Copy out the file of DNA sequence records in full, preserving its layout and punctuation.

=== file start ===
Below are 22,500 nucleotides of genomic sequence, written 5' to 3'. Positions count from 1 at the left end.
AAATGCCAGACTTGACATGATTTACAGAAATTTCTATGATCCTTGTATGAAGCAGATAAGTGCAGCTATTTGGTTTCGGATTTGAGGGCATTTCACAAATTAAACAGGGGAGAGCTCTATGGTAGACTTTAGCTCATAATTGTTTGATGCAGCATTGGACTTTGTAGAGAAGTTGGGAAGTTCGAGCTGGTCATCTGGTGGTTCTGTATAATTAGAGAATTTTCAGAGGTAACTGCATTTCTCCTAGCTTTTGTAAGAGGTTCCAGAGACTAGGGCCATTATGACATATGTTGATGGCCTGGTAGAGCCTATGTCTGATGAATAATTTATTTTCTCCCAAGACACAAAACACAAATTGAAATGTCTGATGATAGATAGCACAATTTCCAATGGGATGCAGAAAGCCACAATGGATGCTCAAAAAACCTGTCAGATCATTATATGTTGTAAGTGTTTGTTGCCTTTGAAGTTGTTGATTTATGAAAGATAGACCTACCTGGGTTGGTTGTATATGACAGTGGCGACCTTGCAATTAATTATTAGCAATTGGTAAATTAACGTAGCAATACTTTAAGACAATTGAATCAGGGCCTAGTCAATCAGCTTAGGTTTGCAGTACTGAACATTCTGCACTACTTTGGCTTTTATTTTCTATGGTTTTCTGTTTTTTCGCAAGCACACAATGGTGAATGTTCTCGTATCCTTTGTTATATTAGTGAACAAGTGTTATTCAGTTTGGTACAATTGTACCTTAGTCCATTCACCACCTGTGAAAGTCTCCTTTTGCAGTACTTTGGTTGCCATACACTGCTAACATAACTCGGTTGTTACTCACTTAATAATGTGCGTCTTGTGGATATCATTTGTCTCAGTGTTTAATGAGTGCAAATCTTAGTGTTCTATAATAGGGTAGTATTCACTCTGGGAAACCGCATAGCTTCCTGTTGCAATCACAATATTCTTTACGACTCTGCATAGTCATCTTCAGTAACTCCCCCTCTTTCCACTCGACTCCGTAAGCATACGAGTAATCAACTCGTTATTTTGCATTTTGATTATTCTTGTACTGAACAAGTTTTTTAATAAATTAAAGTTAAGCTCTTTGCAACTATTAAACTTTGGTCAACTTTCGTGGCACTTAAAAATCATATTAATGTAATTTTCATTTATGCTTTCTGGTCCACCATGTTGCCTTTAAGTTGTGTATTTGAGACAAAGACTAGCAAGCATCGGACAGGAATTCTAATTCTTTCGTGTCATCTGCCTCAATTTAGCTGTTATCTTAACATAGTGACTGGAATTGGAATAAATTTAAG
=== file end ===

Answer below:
Below are 22,500 nucleotides of genomic sequence, written 5' to 3'. Positions count from 1 at the left end.
AAATGCCAGACTTGACATGATTTACAGAAATTTCTATGATCCTTGTATGAAGCAGATAAGTGCAGCTATTTGGTTTCGGATTTGAGGGCATTTCACAAATTAAACAGGGGAGAGCTCTATGGTAGACTTTAGCTCATAATTGTTTGATGCAGCATTGGACTTTGTAGAGAAGTTGGGAAGTTCGAGCTGGTCATCTGGTGGTTCTGTATAATTAGAGAATTTTCAGAGGTAACTGCATTTCTCCTAGCTTTTGTAAGAGGTTCCAGAGACTAGGGCCATTATGACATATGTTGATGGCCTGGTAGAGCCTATGTCTGATGAATAATTTATTTTCTCCCAAGACACAAAACACAAATTGAAATGTCTGATGATAGATAGCACAATTTCCAATGGGATGCAGAAAGCCACAATGGATGCTCAAAAAACCTGTCAGATCATTATATGTTGTAAGTGTTTGTTGCCTTTGAAGTTGTTGATTTATGAAAGATAGACCTACCTGGGTTGGTTGTATATGACAGTGGCGACCTTGCAATTAATTATTAGCAATTGGTAAATTAACGTAGCAATACTTTAAGACAATTGAATCAGGGCCTAGTCAATCAGCTTAGGTTTGCAGTACTGAACATTCTGCACTACTTTGGCTTTTATTTTCTATGGTTTTCTGTTTTTTCGCAAGCACACAATGGTGAATGTTCTCGTATCCTTTGTTATATTAGTGAACAAGTGTTATTCAGTTTGGTACAATTGTACCTTAGTCCATTCACCACCTGTGAAAGTCTCCTTTTGCAGTACTTTGGTTGCCATACACTGCTAACATAACTCGGTTGTTACTCACTTAATAATGTGCGTCTTGTGGATATCATTTGTCTCAGTGTTTAATGAGTGCAAATCTTAGTGTTCTATAATAGGGTAGTATTCACTCTGGGAAACCGCATAGCTTCCTGTTGCAATCACAATATTCTTTACGACTCTGCATAGTCATCTTCAGTAACTCCCCCTCTTTCCACTCGACTCCGTAAGCATACGAGTAATCAACTCGTTATTTTGCATTTTGATTATTCTTGTACTGAACAAGTTTTTTAATAAATTAAAGTTAAGCTCTTTGCAACTATTAAACTTTGGTCAACTTTCGTGGCACTTAAAAATCATATTAATGTAATTTTCATTTATGCTTTCTGGTCCACCATGTTGCCTTTAAGTTGTGTATTTGAGACAAAGACTAGCAAGCATCGGACAGGAATTCTAATTCTTTCGTGTCATCTGCCTCAATTTAGCTGTTATCTTAACATAGTGACTGGAATTGGAATAAATTTAAG